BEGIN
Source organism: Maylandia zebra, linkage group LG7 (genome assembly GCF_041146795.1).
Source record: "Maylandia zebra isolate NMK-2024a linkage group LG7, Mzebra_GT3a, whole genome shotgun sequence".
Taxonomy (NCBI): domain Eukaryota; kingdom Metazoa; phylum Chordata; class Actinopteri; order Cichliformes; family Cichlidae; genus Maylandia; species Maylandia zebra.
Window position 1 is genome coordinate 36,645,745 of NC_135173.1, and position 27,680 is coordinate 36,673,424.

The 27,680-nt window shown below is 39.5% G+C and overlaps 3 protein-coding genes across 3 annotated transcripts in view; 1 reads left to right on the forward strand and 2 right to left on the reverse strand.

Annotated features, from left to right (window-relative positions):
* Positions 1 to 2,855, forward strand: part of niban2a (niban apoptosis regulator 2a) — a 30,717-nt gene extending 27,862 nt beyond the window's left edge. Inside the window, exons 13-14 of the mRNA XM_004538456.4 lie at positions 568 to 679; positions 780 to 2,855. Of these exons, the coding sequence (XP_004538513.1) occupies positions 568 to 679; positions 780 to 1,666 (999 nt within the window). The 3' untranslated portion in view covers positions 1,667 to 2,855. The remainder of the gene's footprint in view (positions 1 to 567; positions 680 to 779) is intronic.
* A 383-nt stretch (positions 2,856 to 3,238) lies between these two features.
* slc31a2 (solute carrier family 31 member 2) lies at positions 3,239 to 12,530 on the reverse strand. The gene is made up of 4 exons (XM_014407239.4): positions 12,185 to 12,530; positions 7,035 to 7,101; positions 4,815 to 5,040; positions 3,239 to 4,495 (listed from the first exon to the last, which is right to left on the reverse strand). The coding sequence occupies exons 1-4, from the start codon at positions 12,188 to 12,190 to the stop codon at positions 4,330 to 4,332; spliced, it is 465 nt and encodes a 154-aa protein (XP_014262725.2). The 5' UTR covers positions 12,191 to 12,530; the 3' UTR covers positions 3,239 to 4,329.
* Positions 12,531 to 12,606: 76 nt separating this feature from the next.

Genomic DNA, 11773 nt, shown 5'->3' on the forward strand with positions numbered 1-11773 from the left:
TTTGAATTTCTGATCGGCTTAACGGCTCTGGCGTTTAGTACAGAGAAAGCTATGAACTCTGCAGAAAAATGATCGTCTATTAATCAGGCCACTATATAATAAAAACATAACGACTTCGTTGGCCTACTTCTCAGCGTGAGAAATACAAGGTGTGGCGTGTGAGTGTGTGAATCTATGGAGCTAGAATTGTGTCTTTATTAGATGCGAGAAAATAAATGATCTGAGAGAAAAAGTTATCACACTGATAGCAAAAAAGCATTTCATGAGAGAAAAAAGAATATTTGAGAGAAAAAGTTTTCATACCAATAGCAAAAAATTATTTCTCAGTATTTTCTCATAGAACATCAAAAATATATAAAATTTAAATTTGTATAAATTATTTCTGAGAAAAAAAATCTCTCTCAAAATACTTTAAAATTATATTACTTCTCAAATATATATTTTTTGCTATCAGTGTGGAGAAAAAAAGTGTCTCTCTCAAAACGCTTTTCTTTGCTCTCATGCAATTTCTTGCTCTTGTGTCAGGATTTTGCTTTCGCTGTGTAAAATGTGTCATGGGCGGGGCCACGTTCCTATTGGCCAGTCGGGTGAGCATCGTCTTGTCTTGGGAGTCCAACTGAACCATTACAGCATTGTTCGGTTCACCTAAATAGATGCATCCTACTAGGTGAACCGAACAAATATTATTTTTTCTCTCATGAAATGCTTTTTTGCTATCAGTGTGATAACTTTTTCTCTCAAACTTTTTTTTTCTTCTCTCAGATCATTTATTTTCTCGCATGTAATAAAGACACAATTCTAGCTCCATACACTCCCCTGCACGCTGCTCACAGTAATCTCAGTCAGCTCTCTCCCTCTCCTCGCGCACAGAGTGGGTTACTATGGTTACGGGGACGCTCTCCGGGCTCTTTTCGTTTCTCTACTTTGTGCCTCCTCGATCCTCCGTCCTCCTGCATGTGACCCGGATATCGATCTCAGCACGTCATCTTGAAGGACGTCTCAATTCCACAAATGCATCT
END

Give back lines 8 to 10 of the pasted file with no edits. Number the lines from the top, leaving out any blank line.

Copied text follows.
* A 383-nt stretch (positions 2,856 to 3,238) lies between these two features.
* slc31a2 (solute carrier family 31 member 2) lies at positions 3,239 to 12,530 on the reverse strand. The gene is made up of 4 exons (XM_014407239.4): positions 12,185 to 12,530; positions 7,035 to 7,101; positions 4,815 to 5,040; positions 3,239 to 4,495 (listed from the first exon to the last, which is right to left on the reverse strand). The coding sequence occupies exons 1-4, from the start codon at positions 12,188 to 12,190 to the stop codon at positions 4,330 to 4,332; spliced, it is 465 nt and encodes a 154-aa protein (XP_014262725.2). The 5' UTR covers positions 12,191 to 12,530; the 3' UTR covers positions 3,239 to 4,329.
* Positions 12,531 to 12,606: 76 nt separating this feature from the next.